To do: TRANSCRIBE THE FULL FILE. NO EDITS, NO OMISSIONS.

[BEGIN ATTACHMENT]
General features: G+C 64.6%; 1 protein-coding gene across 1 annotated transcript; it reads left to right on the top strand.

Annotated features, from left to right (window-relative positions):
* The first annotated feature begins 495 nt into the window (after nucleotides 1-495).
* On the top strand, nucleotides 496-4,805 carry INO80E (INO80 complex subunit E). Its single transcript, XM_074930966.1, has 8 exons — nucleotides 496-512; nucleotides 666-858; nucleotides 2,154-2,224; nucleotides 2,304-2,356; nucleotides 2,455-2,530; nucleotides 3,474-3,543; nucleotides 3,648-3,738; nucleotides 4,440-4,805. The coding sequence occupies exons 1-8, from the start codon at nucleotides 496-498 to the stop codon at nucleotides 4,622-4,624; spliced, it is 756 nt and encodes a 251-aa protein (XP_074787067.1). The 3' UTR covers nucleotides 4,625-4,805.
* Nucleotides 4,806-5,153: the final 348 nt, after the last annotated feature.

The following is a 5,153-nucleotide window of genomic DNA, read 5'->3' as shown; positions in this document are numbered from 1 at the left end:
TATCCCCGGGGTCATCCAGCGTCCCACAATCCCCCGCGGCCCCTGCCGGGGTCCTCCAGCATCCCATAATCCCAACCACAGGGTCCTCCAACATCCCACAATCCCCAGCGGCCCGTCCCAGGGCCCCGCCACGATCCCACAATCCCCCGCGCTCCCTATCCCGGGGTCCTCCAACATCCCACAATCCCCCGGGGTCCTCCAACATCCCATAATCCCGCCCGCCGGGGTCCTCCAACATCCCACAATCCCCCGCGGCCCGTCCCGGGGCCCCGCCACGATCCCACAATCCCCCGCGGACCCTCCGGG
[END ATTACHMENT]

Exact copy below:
General features: G+C 64.6%; 1 protein-coding gene across 1 annotated transcript; it reads left to right on the top strand.

Annotated features, from left to right (window-relative positions):
* The first annotated feature begins 495 nt into the window (after nucleotides 1-495).
* On the top strand, nucleotides 496-4,805 carry INO80E (INO80 complex subunit E). Its single transcript, XM_074930966.1, has 8 exons — nucleotides 496-512; nucleotides 666-858; nucleotides 2,154-2,224; nucleotides 2,304-2,356; nucleotides 2,455-2,530; nucleotides 3,474-3,543; nucleotides 3,648-3,738; nucleotides 4,440-4,805. The coding sequence occupies exons 1-8, from the start codon at nucleotides 496-498 to the stop codon at nucleotides 4,622-4,624; spliced, it is 756 nt and encodes a 251-aa protein (XP_074787067.1). The 3' UTR covers nucleotides 4,625-4,805.
* Nucleotides 4,806-5,153: the final 348 nt, after the last annotated feature.

The following is a 5,153-nucleotide window of genomic DNA, read 5'->3' as shown; positions in this document are numbered from 1 at the left end:
TATCCCCGGGGTCATCCAGCGTCCCACAATCCCCCGCGGCCCCTGCCGGGGTCCTCCAGCATCCCATAATCCCAACCACAGGGTCCTCCAACATCCCACAATCCCCAGCGGCCCGTCCCAGGGCCCCGCCACGATCCCACAATCCCCCGCGCTCCCTATCCCGGGGTCCTCCAACATCCCACAATCCCCCGGGGTCCTCCAACATCCCATAATCCCGCCCGCCGGGGTCCTCCAACATCCCACAATCCCCCGCGGCCCGTCCCGGGGCCCCGCCACGATCCCACAATCCCCCGCGGACCCTCCGGG